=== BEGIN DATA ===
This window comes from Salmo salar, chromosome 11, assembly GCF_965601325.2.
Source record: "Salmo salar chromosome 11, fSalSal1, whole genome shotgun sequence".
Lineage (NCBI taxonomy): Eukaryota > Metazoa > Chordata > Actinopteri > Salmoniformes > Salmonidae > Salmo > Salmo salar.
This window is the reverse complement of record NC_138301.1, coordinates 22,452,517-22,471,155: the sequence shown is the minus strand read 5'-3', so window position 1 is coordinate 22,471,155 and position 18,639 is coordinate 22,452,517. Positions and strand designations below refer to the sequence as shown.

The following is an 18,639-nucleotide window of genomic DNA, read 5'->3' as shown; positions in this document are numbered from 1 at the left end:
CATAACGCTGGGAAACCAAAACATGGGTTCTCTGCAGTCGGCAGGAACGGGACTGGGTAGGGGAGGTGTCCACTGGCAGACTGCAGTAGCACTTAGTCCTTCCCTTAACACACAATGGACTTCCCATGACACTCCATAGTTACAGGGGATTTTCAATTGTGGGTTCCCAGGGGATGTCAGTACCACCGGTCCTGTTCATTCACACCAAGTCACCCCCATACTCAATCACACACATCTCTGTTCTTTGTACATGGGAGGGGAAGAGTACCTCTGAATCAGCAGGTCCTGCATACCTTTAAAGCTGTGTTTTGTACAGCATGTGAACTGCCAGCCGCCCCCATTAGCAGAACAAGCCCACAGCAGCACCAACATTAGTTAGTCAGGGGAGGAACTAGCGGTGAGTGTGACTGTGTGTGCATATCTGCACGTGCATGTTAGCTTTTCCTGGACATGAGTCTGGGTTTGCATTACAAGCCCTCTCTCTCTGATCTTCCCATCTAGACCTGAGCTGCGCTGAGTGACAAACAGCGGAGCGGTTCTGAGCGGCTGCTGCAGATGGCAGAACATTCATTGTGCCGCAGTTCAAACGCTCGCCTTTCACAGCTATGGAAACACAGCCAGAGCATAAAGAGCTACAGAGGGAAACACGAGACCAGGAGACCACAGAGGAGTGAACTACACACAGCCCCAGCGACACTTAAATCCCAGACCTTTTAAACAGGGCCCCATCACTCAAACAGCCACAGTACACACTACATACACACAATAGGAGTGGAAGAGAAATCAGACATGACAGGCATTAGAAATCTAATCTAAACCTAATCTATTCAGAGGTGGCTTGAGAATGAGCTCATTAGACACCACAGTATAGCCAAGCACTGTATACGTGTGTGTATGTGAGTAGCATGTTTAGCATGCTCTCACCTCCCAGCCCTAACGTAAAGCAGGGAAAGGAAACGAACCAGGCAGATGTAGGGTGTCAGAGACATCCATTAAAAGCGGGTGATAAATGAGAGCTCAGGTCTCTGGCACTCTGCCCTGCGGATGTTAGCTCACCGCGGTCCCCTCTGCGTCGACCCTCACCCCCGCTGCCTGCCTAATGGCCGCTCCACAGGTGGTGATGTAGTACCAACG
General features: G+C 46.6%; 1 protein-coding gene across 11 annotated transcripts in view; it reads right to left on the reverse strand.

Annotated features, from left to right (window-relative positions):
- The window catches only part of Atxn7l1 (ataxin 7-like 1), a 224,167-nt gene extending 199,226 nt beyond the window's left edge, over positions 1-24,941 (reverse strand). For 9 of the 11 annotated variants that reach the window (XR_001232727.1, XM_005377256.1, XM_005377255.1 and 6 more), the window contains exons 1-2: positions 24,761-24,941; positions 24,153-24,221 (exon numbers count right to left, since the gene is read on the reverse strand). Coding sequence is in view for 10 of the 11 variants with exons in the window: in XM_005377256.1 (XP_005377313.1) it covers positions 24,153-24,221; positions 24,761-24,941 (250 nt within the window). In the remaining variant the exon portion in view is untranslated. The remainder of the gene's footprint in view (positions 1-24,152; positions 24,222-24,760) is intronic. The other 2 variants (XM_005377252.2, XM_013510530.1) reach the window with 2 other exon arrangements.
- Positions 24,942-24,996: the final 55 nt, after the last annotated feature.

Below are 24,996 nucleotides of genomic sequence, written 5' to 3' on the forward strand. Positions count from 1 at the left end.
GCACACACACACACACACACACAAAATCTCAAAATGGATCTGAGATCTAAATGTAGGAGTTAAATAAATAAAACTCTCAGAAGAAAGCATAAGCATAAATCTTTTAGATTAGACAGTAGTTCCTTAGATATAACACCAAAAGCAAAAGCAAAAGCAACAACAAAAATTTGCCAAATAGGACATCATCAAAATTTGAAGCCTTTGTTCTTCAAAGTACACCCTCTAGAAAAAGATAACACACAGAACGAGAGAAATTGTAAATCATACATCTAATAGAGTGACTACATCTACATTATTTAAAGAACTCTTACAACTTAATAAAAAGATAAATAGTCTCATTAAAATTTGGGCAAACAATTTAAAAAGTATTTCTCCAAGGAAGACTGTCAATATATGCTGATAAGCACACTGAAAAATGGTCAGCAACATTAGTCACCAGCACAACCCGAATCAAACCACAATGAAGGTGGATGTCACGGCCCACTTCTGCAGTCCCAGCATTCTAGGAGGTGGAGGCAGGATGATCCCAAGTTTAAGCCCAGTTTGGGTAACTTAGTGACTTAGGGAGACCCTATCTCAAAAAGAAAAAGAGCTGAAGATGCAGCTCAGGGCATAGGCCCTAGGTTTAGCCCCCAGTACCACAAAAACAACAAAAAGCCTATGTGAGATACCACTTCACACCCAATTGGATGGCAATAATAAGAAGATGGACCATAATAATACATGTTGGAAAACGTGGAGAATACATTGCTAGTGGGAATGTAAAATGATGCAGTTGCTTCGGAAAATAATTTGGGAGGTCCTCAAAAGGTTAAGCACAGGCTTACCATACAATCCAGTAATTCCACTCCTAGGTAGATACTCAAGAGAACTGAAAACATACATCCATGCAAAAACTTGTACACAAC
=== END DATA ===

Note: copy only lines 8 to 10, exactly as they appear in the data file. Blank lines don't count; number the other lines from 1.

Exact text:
Annotated features, from left to right (window-relative positions):
- The window catches only part of Atxn7l1 (ataxin 7-like 1), a 224,167-nt gene extending 199,226 nt beyond the window's left edge, over positions 1-24,941 (reverse strand). For 9 of the 11 annotated variants that reach the window (XR_001232727.1, XM_005377256.1, XM_005377255.1 and 6 more), the window contains exons 1-2: positions 24,761-24,941; positions 24,153-24,221 (exon numbers count right to left, since the gene is read on the reverse strand). Coding sequence is in view for 10 of the 11 variants with exons in the window: in XM_005377256.1 (XP_005377313.1) it covers positions 24,153-24,221; positions 24,761-24,941 (250 nt within the window). In the remaining variant the exon portion in view is untranslated. The remainder of the gene's footprint in view (positions 1-24,152; positions 24,222-24,760) is intronic. The other 2 variants (XM_005377252.2, XM_013510530.1) reach the window with 2 other exon arrangements.
- Positions 24,942-24,996: the final 55 nt, after the last annotated feature.